As expected, Ben Bernanke is not going to taper in the final months of his term. Too risky. Instead, laissez les bons temps roulez…!
The Dow jumped 144 points yesterday. And look at gold. It soared $56 an ounce yesterday.
The newspapers are full of retrospectives on the Lehman Brothers bankruptcy and what it meant. We have an observation of our own: Five years after the financial crisis hit the headlines it’s amazing how so much fantasy, delusion and conceit have built up around the event.
According to Nancy Pelosi – then Speaker of the House, and always Tommy d’Alessandro’s daughter – she called then Treasury secretary Hank Paulson at 3 p.m. on Tuesday, September 18, 2008. She asked him to come by the next morning and explain what was going on.
The headline on Pelosi’s article in USA Today is: “The Day I Heard Our Economy Might Fail.”
It is not clear whether she means that she learned that the economy might someday fail… or that she learned that it might fail that day. No matter. Either way is ridiculous. Economies don’t fail. They do exactly what they want to do exactly when they want to do it.
Fed chiefs fail to improve them. Politicians fail to understand them. And everybody fails to appreciate them.
By 5 p.m. Pelosi had gotten together the leading failures in town – including Paulson and Ben Bernanke. Paulson laid out what he had seen, as any blind man might.
Then Pelosi turned to the man who had enabled the biggest financial bubble in human history – still in a fog – and asked what he thought. Naturally, he completely misunderstood the events going on in front of him. He took a deflating bubble to be a disappearing economy.
“If we don’t act immediately, we will not have an economy by Monday,” he famously said.
Where did he think it was going? It was silly to think that a $16 trillion economy might “fail.” It was downright nutty to think it would vanish in a matter of days.
Hacks and Hallucinators
But these hacks and hallucinators nevertheless worked hand in hand, like mental defectives headed for the short bus…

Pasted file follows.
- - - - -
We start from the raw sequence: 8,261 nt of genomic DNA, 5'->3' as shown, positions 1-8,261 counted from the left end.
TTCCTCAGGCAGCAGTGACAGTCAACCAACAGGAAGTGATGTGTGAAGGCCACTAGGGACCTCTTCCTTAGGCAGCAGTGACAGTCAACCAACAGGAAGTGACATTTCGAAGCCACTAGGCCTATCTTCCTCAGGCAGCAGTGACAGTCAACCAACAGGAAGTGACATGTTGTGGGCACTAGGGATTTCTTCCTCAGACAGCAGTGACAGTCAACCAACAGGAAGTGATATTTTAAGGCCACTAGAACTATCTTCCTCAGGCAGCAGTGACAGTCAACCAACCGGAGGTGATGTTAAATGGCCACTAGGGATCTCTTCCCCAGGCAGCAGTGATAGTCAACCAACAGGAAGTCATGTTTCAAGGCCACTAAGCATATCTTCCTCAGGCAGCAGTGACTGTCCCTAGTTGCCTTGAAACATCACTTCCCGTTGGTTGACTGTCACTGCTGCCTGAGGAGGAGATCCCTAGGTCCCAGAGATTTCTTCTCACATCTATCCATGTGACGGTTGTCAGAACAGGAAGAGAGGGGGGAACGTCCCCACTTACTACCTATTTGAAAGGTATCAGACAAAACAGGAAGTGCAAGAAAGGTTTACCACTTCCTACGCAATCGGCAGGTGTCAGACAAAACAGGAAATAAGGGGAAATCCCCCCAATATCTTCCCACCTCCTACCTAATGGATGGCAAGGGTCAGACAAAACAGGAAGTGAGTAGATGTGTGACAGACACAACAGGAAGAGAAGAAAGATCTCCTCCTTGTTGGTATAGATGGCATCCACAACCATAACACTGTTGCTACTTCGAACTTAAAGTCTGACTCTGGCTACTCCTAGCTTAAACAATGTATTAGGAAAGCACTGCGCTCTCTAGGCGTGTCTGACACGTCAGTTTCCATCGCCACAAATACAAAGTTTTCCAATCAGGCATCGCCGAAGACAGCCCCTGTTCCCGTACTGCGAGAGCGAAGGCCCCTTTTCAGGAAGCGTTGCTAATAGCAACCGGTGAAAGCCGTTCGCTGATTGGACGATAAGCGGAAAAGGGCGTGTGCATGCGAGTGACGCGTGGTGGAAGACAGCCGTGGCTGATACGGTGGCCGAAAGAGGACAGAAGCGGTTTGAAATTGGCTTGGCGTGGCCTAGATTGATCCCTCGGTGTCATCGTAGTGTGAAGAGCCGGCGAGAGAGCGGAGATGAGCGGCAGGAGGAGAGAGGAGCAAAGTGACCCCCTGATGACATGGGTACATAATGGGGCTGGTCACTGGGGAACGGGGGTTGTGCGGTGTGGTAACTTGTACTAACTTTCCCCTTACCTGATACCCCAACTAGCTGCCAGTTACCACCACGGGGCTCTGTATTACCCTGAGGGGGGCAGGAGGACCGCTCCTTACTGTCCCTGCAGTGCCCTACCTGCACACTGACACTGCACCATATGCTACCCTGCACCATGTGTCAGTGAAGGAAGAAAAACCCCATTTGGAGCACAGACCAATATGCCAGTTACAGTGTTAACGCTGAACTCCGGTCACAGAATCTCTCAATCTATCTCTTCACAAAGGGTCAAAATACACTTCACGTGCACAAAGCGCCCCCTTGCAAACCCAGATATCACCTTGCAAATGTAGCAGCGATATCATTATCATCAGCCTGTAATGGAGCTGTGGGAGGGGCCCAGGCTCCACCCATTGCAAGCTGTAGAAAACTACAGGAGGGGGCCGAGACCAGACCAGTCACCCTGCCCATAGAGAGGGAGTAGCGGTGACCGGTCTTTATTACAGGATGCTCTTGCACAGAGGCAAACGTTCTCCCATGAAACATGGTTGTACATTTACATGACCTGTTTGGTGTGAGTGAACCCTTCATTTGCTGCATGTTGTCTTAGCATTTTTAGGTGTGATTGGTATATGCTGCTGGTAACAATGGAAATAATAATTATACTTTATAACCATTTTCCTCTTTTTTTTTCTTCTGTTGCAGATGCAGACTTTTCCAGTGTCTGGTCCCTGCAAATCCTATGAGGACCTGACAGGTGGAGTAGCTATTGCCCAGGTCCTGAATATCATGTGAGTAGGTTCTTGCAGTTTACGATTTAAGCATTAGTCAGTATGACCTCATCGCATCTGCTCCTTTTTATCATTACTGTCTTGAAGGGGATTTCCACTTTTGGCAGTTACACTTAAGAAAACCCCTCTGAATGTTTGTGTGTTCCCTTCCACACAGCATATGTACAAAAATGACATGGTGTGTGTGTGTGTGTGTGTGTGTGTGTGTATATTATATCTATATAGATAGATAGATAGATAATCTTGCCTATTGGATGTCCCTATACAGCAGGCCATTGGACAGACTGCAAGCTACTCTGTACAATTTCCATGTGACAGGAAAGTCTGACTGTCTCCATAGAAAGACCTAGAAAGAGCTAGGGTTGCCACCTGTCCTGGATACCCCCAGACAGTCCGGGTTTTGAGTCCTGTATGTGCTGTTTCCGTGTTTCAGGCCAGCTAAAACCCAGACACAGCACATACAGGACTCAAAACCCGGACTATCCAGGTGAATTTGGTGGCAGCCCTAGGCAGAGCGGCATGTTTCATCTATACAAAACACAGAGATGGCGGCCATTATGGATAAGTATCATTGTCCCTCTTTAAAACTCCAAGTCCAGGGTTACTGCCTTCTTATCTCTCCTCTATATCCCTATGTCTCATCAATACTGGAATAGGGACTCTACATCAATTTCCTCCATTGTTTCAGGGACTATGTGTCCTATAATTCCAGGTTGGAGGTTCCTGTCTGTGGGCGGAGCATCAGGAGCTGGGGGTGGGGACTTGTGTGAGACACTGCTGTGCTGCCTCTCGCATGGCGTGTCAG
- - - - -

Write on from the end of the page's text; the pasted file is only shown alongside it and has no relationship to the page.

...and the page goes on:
…to avoid an outcome that couldn’t happen…
…and pervert an outcome that was actually underway into a twisted and grotesque debacle.
In September 2008, the world’s economy had had enough of the Fed’s credit bubble. Companies had drunk too deeply from that cup. Their legs wobbled and their brains turned fuzzy. They collapsed.
A great correction had begun. It should have been allowed to continue. It should have been allowed to wash out bad debts and trim back good ones. It should have been allowed to do its work.
Instead, the feds came up with a quick $700 billion and spread it out among their friends and campaign contributors. The Fed cut its target rate to zero… and as much as $23 trillion in US credit guarantees were put to work on behalf of Wall Street’s reckless risk-takers.
This sequence of mistakes and corruptions was greeted by the press and by its perpetrators with high fives… and big bonuses. Even now – after five years – Bernanke, Paulson and Pelosi regard it as a great triumph, in which they bravely came together to save the US economy… and the world.
Something Went Wrong on the Road to Recovery
But wait. Something went wrong on the road to recovery. We just sent Ms. Pelosi the following email:
Dear Ms. Pelosi,
I’m here in Baltimore enjoying your native city. The weather’s real nice, thank you.
But I have a question. It relates to your article in Tuesday’s USA Today. You pat yourself on the back so hard I was afraid you might have dislocated a shoulder. Hope you’re alright.
But since you think your efforts to rescue the US economy in 2008 were such a success, I thought you might like to respond to the front-page story of yesterday’s Financial Times.
It says the typical American family now earns less in real terms than in 1989 after family incomes fell for the fifth consecutive year.
Here’s my question: What kind of a recovery is it where family income goes down every single year? What kind of a recovery leaves family income lower than it was 24 years ago? And how does a consumer economy expect to grow when its consumers have less and less spending money?
I know you’re busy. So, I’ll propose an answer. Isn’t it possible that the US economy was in no danger of “failing” or disappearing? Isn’t it possible that you were just writing down that huge mountain of debt that had been built up over the previous half a century?
And isn’t it possible that, by stopping the correction, you also stopped the healing process – leaving ordinary Americans with an economy burdened with too much debt… weak growth… few jobs… and little real prosperity?
I hope you will think about this. And the next time you’re in Baltimore please let me know. We’ll have dinner at The Prime Rib right up the street.